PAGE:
Monday, November 28, 2022
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California’s Zero-Emission Dreams Pitting State Against Truckers



The insatiable need California’s leaders apparently have to position themselves as the world leaders in pro-environmental governance is now risking the future of one of the most important supply-chain sectors in the country, the trucking industry.

Environmentalists and trucking industry groups sparred with clean air regulators today over a contentious proposal to phase out California’s big rigs and other trucks with internal combustion engines, and force manufacturers to speed mass-production of electric trucks.

California has often led the country over the years in passing stringent emission reduction standards. The proposed regulations would affect the estimated 1.8 million trucks on the Golden State’s roads, literally transforming the trucking industry.
The state earlier this year adopted a ban on sales of all new gas-powered cars by 2035.

Last week. the regulatory California Air Resources Board held its first public hearing on rules that would prohibit manufacturers from selling any new fossil-fueled medium-duty and heavy-duty trucks by 2040. New rules would also require large trucking companies to gradually convert their fleets to electric models, until all are zero-emission vehicles by 2042. The mandates are part of the state’s overarching effort to end its reliance on fossil fuels and cut emissions of greenhouse gases.

“California is leading the transition to wide-scale electrification of trucks and buses,” board chair Liane Randolph announced. “These actions can show the world how to simultaneously address the climate crisis, improve air quality and alleviate key concerns identified by communities.”

The proposed regulations were heavily criticized by environmentalist and public health groups — wanting even tougher rules that speed up the compliance timeline — and trucking representatives who argued the proposals overlook concerns about electric vehicle costs and technology, lack of infrastructure to support the electric change-over and cuts that would result in the industry’s workforce..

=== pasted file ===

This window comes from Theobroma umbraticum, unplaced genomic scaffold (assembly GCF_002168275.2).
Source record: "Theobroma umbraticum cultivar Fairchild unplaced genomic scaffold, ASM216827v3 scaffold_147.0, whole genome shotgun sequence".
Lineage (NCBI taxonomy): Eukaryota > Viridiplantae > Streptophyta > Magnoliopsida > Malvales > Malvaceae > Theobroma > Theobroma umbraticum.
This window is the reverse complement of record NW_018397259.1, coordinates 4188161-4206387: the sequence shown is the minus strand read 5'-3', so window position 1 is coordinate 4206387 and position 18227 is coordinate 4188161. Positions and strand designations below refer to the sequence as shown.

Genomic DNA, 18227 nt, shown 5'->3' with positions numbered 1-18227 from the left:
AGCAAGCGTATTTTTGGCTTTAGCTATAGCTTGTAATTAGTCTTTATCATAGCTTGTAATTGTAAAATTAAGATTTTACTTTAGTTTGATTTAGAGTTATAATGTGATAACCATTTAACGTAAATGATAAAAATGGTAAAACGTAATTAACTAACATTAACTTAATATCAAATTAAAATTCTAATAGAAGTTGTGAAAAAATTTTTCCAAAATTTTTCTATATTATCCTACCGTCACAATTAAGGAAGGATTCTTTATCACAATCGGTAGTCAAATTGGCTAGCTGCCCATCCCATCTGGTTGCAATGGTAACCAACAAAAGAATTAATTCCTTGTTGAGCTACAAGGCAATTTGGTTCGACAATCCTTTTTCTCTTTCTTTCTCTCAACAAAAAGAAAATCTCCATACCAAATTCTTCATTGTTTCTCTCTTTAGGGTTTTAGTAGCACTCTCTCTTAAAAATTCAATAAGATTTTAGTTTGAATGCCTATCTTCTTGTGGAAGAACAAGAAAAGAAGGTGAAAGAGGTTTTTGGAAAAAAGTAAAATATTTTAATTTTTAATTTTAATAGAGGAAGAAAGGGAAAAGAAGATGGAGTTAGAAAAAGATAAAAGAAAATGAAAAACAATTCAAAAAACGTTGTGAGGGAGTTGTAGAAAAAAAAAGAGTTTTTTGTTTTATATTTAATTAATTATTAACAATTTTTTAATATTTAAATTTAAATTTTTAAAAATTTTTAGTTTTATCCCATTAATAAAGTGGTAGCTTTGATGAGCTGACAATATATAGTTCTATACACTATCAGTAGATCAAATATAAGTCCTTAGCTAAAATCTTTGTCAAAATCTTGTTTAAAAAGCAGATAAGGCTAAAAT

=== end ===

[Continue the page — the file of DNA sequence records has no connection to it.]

The public comment segment of the meeting included 167 members of the public who lined up to speak at the hearing, which started at 9 a.m. and stretched deep into the night.

“Obviously we all want cleaner air, but this would be catastrophic to the industry,” said Jeff Cox, a truck driver of 24 years and owner of  a trucking company based in Madera, who explained he worries the new rules could drive many family-owned fleet operators out of business. “We’re operating in an already challenging environment. To add something else that is this drastic would be very harmful.”

Then again, Andrea Vidaurre, a policy analyst at the People’s Collective for Environmental Justice, said during the hearing that the effects of toxic diesel emissions from big rigs and other heavy-duty trucks in heavily polluted communities make it crucial for the state to step up the imposed truck transitions. Diesel exhaust can spur asthma and other respiratory illnesses and  increase the risk of hospitalization and premature death, according to air board staff.

“Our communities who are majority immigrant and Black have to deal with higher levels of asthma, respiratory issues, cancers and literally shortened life because of the pollution caused by diesel trucks,” Vidaurre told the board. “Please use this opportunity to transform this logistics system that historically has done so much harm. Its future doesn’t have to.

“Please,” she said, “strengthen the rule.”

The gradual conversion of existing fleets will only apply to federal agencies and fleets considered to be high-priority, owned or operated by companies with 50 or more trucks or generate at least $50 million in annual revenue. The conversion would also affect trucks weighing 10,001 pounds or more and package delivery vehicles of 8,500 lbs or more; that includes U.S. Postal Service, United Parcel Service,  Amazon and FedEx fleets.

The affected federal agencies and companies will have one of two ways to comply; they could opt to purchase only zero-emission trucks beginning in 2024 and then retire their diesel trucks at the end of their usefulness — or decide to phase in zero-emission trucks as an increasing percentage of their total fleet, starting in 2025 with 10 percent of delivery trucks and other truck types that are the easiest to electrify  and then reaching 100 percent of all new truck purchases between 2035 and 2042.

The Air Resources Board is expected to hold a second hearing on the proposal and then vote on it sometime in the spring.